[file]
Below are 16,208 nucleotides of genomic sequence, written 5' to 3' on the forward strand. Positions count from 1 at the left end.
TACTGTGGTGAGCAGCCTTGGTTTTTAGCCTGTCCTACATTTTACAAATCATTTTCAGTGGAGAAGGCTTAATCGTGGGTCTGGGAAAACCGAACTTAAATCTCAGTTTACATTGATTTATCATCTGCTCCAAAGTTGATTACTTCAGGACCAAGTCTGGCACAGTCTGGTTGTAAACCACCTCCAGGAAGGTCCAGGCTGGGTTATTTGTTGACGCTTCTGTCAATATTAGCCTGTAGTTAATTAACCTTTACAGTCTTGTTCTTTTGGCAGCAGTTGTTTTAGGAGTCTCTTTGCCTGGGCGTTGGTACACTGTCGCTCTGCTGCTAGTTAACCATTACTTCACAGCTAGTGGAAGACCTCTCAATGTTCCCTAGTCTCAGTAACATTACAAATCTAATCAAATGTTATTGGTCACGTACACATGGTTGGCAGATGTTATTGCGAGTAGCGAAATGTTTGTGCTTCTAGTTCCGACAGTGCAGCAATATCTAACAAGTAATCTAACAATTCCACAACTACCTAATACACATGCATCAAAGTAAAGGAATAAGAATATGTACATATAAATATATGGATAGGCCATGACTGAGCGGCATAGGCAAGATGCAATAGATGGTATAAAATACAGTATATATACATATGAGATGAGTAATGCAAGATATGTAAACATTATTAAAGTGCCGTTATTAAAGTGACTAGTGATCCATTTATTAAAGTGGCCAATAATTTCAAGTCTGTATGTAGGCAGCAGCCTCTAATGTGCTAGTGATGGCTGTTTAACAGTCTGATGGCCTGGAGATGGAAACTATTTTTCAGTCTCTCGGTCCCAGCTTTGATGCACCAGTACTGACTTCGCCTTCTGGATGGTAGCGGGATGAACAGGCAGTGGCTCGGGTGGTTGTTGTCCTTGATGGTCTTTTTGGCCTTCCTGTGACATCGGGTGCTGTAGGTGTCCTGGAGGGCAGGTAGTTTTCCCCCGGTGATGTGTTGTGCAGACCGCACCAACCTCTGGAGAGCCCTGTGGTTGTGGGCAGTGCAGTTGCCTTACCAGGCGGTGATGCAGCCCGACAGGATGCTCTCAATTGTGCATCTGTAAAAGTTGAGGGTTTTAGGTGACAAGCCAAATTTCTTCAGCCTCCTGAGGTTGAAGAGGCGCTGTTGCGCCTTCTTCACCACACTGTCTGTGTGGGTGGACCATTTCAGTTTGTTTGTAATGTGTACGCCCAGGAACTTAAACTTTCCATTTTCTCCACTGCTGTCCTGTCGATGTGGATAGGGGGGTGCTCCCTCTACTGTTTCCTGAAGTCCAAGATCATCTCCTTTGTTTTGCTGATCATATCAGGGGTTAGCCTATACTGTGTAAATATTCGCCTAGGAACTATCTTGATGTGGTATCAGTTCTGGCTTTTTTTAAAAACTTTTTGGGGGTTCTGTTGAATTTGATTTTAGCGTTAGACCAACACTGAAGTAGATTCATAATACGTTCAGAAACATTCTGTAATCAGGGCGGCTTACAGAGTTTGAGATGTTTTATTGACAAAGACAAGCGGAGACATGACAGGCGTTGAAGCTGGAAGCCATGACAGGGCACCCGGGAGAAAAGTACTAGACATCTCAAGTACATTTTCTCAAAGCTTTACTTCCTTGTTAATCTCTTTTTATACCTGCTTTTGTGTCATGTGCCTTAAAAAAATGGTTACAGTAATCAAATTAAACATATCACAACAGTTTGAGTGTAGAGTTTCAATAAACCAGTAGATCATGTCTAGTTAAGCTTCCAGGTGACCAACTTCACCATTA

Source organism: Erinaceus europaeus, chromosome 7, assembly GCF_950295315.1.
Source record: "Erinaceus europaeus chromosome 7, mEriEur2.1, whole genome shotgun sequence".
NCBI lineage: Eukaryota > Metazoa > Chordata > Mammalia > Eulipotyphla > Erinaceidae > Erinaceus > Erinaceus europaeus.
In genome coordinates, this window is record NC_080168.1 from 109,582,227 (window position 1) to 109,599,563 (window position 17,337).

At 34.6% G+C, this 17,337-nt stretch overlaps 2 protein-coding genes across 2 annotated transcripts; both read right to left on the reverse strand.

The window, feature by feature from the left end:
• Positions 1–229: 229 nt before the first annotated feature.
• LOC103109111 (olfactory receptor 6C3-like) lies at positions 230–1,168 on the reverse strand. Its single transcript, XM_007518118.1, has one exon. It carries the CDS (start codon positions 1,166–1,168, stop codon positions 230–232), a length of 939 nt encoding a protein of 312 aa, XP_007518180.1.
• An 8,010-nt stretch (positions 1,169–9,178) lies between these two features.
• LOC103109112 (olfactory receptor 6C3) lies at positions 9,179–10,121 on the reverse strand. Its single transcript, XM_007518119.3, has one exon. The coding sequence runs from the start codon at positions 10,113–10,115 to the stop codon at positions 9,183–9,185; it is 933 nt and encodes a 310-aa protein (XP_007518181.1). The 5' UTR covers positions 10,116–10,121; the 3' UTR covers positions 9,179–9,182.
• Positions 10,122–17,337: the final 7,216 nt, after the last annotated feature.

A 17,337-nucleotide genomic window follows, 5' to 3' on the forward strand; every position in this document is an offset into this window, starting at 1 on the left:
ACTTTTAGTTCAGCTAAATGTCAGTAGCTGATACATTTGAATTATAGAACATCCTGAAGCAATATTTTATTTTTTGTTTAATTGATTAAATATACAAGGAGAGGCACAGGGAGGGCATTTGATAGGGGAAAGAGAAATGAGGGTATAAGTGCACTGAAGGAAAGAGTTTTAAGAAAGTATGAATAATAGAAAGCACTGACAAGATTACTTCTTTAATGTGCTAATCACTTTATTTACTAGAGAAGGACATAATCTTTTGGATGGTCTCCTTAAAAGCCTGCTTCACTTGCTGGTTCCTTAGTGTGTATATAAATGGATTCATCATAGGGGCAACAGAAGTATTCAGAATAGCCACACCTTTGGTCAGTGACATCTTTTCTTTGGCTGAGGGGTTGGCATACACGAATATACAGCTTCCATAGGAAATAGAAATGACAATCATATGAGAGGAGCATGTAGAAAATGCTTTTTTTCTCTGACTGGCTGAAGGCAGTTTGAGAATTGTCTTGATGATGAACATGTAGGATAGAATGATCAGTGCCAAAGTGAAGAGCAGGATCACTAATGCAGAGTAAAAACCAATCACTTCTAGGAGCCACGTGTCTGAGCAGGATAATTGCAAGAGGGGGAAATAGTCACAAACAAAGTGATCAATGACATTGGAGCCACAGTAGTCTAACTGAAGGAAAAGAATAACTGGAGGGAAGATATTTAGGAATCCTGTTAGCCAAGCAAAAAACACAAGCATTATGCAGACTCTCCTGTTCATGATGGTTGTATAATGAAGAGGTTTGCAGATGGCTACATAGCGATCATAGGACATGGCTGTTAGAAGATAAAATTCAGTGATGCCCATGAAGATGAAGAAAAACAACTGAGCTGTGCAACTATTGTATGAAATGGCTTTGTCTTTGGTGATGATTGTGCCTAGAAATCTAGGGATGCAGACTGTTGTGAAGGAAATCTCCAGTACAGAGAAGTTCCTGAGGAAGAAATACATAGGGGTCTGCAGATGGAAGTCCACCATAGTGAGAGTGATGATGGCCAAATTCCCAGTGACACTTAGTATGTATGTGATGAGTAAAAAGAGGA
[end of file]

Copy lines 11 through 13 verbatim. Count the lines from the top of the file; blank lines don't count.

• An 8,010-nt stretch (positions 1,169–9,178) lies between these two features.
• LOC103109112 (olfactory receptor 6C3) lies at positions 9,179–10,121 on the reverse strand. Its single transcript, XM_007518119.3, has one exon. The coding sequence runs from the start codon at positions 10,113–10,115 to the stop codon at positions 9,183–9,185; it is 933 nt and encodes a 310-aa protein (XP_007518181.1). The 5' UTR covers positions 10,116–10,121; the 3' UTR covers positions 9,179–9,182.
• Positions 10,122–17,337: the final 7,216 nt, after the last annotated feature.